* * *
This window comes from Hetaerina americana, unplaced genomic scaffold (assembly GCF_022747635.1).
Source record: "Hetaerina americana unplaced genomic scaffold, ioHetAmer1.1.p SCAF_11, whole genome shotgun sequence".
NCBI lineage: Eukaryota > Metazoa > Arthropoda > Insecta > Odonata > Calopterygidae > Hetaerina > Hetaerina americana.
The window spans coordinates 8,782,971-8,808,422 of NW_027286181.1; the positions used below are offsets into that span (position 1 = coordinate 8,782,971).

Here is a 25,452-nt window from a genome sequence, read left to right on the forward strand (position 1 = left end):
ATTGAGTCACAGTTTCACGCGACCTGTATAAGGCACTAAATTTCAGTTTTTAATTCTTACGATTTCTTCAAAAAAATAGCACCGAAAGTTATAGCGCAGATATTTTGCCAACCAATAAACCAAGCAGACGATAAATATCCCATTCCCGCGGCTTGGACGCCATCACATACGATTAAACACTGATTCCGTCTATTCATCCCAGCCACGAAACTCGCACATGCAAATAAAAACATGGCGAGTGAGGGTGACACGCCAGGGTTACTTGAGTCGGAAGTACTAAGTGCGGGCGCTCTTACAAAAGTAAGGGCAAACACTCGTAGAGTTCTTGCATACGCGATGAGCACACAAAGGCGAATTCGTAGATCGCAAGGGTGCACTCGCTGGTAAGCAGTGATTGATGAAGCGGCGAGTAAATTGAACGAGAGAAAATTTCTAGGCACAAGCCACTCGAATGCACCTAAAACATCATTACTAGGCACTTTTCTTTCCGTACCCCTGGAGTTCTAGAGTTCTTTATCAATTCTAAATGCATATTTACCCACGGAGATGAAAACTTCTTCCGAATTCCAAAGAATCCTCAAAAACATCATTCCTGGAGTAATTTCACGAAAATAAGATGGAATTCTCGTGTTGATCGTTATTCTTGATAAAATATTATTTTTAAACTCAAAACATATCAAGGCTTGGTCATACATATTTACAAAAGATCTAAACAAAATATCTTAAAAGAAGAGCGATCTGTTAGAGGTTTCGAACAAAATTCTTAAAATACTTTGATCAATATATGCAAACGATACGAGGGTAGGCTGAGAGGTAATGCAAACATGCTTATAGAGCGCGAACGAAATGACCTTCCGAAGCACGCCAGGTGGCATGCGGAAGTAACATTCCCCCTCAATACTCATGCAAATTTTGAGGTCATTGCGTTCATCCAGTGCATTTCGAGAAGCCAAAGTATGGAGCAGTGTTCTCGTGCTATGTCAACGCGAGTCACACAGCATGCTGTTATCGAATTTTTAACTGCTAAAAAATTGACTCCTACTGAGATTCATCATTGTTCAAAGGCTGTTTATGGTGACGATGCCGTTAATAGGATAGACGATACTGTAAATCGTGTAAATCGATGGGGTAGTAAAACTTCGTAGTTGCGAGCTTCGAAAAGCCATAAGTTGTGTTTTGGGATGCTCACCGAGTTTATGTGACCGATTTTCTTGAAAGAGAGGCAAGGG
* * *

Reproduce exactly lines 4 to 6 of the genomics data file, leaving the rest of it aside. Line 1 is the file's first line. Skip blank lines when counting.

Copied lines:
The window spans coordinates 8,782,971-8,808,422 of NW_027286181.1; the positions used below are offsets into that span (position 1 = coordinate 8,782,971).

Here is a 25,452-nt window from a genome sequence, read left to right on the forward strand (position 1 = left end):
ATTGAGTCACAGTTTCACGCGACCTGTATAAGGCACTAAATTTCAGTTTTTAATTCTTACGATTTCTTCAAAAAAATAGCACCGAAAGTTATAGCGCAGATATTTTGCCAACCAATAAACCAAGCAGACGATAAATATCCCATTCCCGCGGCTTGGACGCCATCACATACGATTAAACACTGATTCCGTCTATTCATCCCAGCCACGAAACTCGCACATGCAAATAAAAACATGGCGAGTGAGGGTGACACGCCAGGGTTACTTGAGTCGGAAGTACTAAGTGCGGGCGCTCTTACAAAAGTAAGGGCAAACACTCGTAGAGTTCTTGCATACGCGATGAGCACACAAAGGCGAATTCGTAGATCGCAAGGGTGCACTCGCTGGTAAGCAGTGATTGATGAAGCGGCGAGTAAATTGAACGAGAGAAAATTTCTAGGCACAAGCCACTCGAATGCACCTAAAACATCATTACTAGGCACTTTTCTTTCCGTACCCCTGGAGTTCTAGAGTTCTTTATCAATTCTAAATGCATATTTACCCACGGAGATGAAAACTTCTTCCGAATTCCAAAGAATCCTCAAAAACATCATTCCTGGAGTAATTTCACGAAAATAAGATGGAATTCTCGTGTTGATCGTTATTCTTGATAAAATATTATTTTTAAACTCAAAACATATCAAGGCTTGGTCATACATATTTACAAAAGATCTAAACAAAATATCTTAAAAGAAGAGCGATCTGTTAGAGGTTTCGAACAAAATTCTTAAAATACTTTGATCAATATATGCAAACGATACGAGGGTAGGCTGAGAGGTAATGCAAACATGCTTATAGAGCGCGAACGAAATGACCTTCCGAAGCACGCCAGGTGGCATGCGGAAGTAACATTCCCCCTCAATACTCATGCAAATTTTGAGGTCATTGCGTTCATCCAGTGCATTTCGAGAAGCCAAAGTATGGAGCAGTGTTCTCGTGCTATGTCAACGCGAGTCACACAGCATGCTGTTATCGAATTTTTAACTGCTAAAAAATTGACTCCTACTGAGATTCATCATTGTTCAAAGGCTGTTTATGGTGACGATGCCGTTAATAGGATAGACGATACTGTAAATCGTGTAAATCGATGGGGTAGTAAAACTTCGTAGTTGCGAGCTTCGAAAAGCCATAAGTTGTGTTTTGGGATGCTCACCGAGTTTATGTGACCGATTTTCTTGAAAGAGAGGCAAGGG